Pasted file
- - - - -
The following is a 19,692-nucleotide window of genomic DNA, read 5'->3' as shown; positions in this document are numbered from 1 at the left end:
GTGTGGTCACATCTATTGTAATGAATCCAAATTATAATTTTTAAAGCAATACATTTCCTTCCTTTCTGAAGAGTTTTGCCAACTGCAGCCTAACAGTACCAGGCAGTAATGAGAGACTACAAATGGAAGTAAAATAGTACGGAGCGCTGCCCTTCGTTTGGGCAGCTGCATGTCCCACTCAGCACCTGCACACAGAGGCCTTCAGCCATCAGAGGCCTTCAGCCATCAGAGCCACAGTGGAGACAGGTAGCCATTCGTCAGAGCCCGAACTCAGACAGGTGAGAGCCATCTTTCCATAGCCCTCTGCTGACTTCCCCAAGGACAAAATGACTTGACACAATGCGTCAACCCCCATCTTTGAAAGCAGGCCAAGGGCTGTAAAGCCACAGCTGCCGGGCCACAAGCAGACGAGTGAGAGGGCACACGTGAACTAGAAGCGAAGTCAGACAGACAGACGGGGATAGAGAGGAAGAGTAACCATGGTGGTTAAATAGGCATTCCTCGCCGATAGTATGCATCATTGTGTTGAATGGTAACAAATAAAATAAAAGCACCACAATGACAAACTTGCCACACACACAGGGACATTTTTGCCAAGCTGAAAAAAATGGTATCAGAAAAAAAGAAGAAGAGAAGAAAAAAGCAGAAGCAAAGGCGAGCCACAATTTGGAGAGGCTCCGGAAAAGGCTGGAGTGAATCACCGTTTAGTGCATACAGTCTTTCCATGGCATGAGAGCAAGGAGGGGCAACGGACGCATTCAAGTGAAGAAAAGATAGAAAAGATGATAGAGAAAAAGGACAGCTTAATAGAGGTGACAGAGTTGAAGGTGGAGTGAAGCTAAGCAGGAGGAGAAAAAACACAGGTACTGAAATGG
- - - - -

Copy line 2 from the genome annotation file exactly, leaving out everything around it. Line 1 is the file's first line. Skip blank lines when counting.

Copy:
GTGTGGTCACATCTATTGTAATGAATCCAAATTATAATTTTTAAAGCAATACATTTCCTTCCTTTCTGAAGAGTTTTGCCAACTGCAGCCTAACAGTACCAGGCAGTAATGAGAGACTACAAATGGAAGTAAAATAGTACGGAGCGCTGCCCTTCGTTTGGGCAGCTGCATGTCCCACTCAGCACCTGCACACAGAGGCCTTCAGCCATCAGAGGCCTTCAGCCATCAGAGCCACAGTGGAGACAGGTAGCCATTCGTCAGAGCCCGAACTCAGACAGGTGAGAGCCATCTTTCCATAGCCCTCTGCTGACTTCCCCAAGGACAAAATGACTTGACACAATGCGTCAACCCCCATCTTTGAAAGCAGGCCAAGGGCTGTAAAGCCACAGCTGCCGGGCCACAAGCAGACGAGTGAGAGGGCACACGTGAACTAGAAGCGAAGTCAGACAGACAGACGGGGATAGAGAGGAAGAGTAACCATGGTGGTTAAATAGGCATTCCTCGCCGATAGTATGCATCATTGTGTTGAATGGTAACAAATAAAATAAAAGCACCACAATGACAAACTTGCCACACACACAGGGACATTTTTGCCAAGCTGAAAAAAATGGTATCAGAAAAAAAGAAGAAGAGAAGAAAAAAGCAGAAGCAAAGGCGAGCCACAATTTGGAGAGGCTCCGGAAAAGGCTGGAGTGAATCACCGTTTAGTGCATACAGTCTTTCCATGGCATGAGAGCAAGGAGGGGCAACGGACGCATTCAAGTGAAGAAAAGATAGAAAAGATGATAGAGAAAAAGGACAGCTTAATAGAGGTGACAGAGTTGAAGGTGGAGTGAAGCTAAGCAGGAGGAGAAAAAACACAGGTACTGAAATGG